US10210361B1 - Systems and methods for checkouts, scan portal, and pay station environments with improved attendant work stations - Google Patents

Systems and methods for checkouts, scan portal, and pay station environments with improved attendant work stations Download PDF

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US10210361B1
US10210361B1 US14/835,145 US201514835145A US10210361B1 US 10210361 B1 US10210361 B1 US 10210361B1 US 201514835145 A US201514835145 A US 201514835145A US 10210361 B1 US10210361 B1 US 10210361B1
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attendant
items
checkout
support surface
bar code
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Peter Terry Catoe
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ECR Software Corp
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ECR Software Corp
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    • GPHYSICS
    • G06COMPUTING; CALCULATING; COUNTING
    • G06KRECOGNITION OF DATA; PRESENTATION OF DATA; RECORD CARRIERS; HANDLING RECORD CARRIERS
    • G06K7/00Methods or arrangements for sensing record carriers, e.g. for reading patterns
    • G06K7/10Methods or arrangements for sensing record carriers, e.g. for reading patterns by electromagnetic radiation, e.g. optical sensing; by corpuscular radiation
    • G06K7/10544Methods or arrangements for sensing record carriers, e.g. for reading patterns by electromagnetic radiation, e.g. optical sensing; by corpuscular radiation by scanning of the records by radiation in the optical part of the electromagnetic spectrum
    • G06K7/10554Moving beam scanning
    • G06K7/10594Beam path
    • GPHYSICS
    • G07CHECKING-DEVICES
    • G07GREGISTERING THE RECEIPT OF CASH, VALUABLES, OR TOKENS
    • G07G1/00Cash registers
    • G07G1/0018Constructional details, e.g. of drawer, printing means, input means
    • AHUMAN NECESSITIES
    • A47FURNITURE; DOMESTIC ARTICLES OR APPLIANCES; COFFEE MILLS; SPICE MILLS; SUCTION CLEANERS IN GENERAL
    • A47FSPECIAL FURNITURE, FITTINGS, OR ACCESSORIES FOR SHOPS, STOREHOUSES, BARS, RESTAURANTS OR THE LIKE; PAYING COUNTERS
    • A47F9/00Shop, bar, bank or like counters
    • A47F9/02Paying counters
    • A47F9/04Check-out counters, e.g. for self-service stores
    • A47F9/046Arrangement of recording means in or on check-out counters
    • A47F9/047Arrangement of recording means in or on check-out counters for recording self-service articles without cashier or assistant
    • A47F9/048Arrangement of recording means in or on check-out counters for recording self-service articles without cashier or assistant automatically

Abstract

A checkout counter includes a support surface for a standing person to place and remove items. A powered conveyor transports placed items in a direction from a first end of the conveyor toward an opposite end. The conveyor has a discharge end, and part of the support surface extends toward the opposite end beyond the conveyor. An upward-oriented bar code scanner in the support surface reads bar codes as an attendant passes them over the scanner. At least one bag mount extends laterally from the support surface and the support surface define an attendant cockpit located laterally of the checkout counter near the discharge end, allowing an attendant to stand in the cockpit facing the counter at a substantially right angle. The attendant can handle items discharged from the conveyor, pass them over the scanner, and place them in a bag without having to twist or turn his or her body.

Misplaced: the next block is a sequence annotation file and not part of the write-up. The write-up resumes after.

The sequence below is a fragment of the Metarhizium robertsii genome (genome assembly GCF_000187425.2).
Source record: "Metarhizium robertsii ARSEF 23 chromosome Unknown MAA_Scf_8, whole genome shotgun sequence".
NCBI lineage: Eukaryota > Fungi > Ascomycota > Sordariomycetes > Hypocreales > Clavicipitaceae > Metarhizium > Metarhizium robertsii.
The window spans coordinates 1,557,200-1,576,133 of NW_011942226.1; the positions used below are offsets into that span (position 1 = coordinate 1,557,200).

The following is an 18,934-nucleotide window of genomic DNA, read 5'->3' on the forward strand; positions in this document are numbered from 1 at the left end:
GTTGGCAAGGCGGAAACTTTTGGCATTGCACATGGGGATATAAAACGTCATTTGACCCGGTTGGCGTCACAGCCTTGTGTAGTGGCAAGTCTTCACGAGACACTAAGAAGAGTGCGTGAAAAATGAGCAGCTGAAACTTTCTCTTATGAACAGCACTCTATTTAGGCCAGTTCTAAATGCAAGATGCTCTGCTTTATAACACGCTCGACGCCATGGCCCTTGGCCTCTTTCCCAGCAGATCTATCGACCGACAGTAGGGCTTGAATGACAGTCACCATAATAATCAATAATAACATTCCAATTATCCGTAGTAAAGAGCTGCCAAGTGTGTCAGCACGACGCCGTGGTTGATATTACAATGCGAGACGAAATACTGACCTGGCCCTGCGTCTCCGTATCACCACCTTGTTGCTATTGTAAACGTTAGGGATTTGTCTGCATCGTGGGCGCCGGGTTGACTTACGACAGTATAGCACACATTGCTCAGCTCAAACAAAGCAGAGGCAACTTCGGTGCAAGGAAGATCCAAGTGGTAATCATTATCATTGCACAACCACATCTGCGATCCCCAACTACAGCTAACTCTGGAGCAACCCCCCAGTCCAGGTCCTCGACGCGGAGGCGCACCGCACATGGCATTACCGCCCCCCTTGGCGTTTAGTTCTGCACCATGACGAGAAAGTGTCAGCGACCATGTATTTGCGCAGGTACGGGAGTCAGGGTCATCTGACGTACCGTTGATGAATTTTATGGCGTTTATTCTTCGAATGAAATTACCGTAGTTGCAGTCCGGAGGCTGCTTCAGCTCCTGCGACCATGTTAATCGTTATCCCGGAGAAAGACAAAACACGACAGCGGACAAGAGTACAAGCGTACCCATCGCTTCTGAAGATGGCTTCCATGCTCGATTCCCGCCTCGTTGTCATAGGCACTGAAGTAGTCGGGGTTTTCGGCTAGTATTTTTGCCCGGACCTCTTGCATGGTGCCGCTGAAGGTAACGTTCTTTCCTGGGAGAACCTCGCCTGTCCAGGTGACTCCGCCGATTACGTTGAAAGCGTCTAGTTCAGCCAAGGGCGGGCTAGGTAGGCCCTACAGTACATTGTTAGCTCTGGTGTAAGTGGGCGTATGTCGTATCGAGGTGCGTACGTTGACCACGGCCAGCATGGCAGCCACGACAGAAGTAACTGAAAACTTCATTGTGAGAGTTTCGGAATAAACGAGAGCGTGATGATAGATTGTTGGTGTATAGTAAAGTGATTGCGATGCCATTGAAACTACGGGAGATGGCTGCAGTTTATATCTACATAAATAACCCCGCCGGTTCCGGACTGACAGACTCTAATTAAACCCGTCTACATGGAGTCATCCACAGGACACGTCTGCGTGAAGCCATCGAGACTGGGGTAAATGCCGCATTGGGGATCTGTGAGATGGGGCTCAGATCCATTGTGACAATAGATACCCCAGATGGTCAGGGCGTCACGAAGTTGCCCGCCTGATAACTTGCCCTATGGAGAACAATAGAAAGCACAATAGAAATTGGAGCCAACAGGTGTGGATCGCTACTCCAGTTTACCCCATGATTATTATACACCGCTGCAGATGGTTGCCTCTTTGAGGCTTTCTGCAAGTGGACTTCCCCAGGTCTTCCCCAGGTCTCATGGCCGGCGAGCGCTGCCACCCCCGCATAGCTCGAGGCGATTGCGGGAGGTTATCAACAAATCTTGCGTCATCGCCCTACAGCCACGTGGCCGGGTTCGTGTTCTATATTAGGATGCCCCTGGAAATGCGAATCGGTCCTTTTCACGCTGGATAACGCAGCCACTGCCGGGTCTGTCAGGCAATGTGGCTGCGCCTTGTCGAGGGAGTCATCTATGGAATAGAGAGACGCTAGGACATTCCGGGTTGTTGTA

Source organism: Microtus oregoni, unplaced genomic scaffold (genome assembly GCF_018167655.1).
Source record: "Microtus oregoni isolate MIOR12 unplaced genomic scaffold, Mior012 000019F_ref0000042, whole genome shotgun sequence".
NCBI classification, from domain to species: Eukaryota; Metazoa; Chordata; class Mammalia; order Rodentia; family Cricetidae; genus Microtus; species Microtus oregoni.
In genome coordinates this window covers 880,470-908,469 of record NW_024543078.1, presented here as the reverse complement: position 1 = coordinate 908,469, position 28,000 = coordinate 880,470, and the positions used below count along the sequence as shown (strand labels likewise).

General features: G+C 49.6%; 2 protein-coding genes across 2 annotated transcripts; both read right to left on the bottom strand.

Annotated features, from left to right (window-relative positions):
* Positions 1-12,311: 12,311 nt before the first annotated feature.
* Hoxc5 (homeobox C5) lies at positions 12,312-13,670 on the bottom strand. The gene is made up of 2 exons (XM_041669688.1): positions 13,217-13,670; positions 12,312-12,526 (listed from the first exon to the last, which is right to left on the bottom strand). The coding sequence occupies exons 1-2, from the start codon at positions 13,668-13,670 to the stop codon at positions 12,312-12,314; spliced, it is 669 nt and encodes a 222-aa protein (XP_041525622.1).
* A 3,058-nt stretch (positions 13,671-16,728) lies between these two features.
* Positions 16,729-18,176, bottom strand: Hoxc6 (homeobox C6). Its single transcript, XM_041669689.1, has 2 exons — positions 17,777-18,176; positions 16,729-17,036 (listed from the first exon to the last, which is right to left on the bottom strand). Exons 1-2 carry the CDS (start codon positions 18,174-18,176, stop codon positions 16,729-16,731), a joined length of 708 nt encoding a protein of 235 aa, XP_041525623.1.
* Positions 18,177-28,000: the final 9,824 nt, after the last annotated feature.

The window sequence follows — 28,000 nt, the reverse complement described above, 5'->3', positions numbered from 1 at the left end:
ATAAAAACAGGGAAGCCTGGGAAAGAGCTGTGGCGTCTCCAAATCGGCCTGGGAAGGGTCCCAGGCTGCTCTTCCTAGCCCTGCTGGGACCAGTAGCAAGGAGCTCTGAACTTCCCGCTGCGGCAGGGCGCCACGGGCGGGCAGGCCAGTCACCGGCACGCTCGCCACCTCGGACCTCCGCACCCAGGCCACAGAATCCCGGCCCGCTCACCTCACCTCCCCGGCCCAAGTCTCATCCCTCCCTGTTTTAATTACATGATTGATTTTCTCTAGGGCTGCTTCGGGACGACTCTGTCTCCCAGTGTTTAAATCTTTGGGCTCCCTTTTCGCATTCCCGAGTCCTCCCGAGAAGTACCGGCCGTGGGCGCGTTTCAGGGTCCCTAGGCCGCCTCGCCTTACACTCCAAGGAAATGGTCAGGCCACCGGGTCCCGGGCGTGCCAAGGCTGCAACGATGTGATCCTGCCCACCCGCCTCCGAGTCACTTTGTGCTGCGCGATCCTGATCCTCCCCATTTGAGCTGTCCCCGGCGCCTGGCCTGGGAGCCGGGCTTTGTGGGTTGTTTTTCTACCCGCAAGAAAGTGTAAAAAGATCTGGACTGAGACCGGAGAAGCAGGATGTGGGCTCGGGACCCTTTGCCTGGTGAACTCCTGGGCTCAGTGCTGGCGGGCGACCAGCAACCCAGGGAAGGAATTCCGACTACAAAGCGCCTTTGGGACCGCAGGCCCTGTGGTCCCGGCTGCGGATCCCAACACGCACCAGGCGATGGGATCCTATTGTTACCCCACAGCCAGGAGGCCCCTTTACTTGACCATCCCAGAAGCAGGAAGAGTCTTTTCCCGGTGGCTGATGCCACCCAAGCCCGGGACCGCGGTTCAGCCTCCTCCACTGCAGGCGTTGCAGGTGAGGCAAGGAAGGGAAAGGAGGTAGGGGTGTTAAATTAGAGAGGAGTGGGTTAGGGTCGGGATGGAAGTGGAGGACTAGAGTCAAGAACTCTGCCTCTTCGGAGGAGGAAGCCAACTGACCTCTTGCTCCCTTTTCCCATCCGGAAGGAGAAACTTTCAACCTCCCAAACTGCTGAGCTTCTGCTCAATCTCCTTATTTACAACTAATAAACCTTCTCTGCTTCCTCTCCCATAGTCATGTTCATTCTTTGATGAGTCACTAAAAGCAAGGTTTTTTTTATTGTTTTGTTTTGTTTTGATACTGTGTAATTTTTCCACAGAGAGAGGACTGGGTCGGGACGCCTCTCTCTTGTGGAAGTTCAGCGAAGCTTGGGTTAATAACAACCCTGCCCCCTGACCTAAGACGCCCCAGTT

Description

BACKGROUND

The present invention relates generally to self-checkouts, checkouts, scan portals and pay station environments, and more particularly to improved systems and methods for arranged attendant work stations.

In a retail type environment, the efficiency with which consumers are able to process, pay for and purchase their desired items factors into the expenses for a retail type establishment. The labor hours attributable to manning checkout counters contribute greatly to this expense. Therefore, quickly processing transactions with minimal attendants needed at open checkouts, resulting in high throughput at the checkout, increases productivity and helps manage such overhead expenses.

Efforts to improve the traditional checkout, self-checkout, and hybrid checkout scenarios are being created, where technologies such as scan tunnels and paystations create a checkout that is not the traditional fully attended checkout and is not the unattended checkout. Scan tunnel technology has been introduced that allows the consumer to place the items to be purchased on a conveyor belt. The conveyor belt carries the items through a scan tunnel that automatically scans the items, relieving the consumer and/or attendant of this responsibility. Consumers no longer need to scan each item and attendants are freed up to assist with bagging the purchased items and attending to exceptions occurring during the checkout process. While attendants in this scenario no longer have to scan each of the items, they are faced with processing a transaction at a much quicker pace and must efficiently scan exception items that did not enter the transaction correctly, interact with a display chronicling the transaction and bag the items.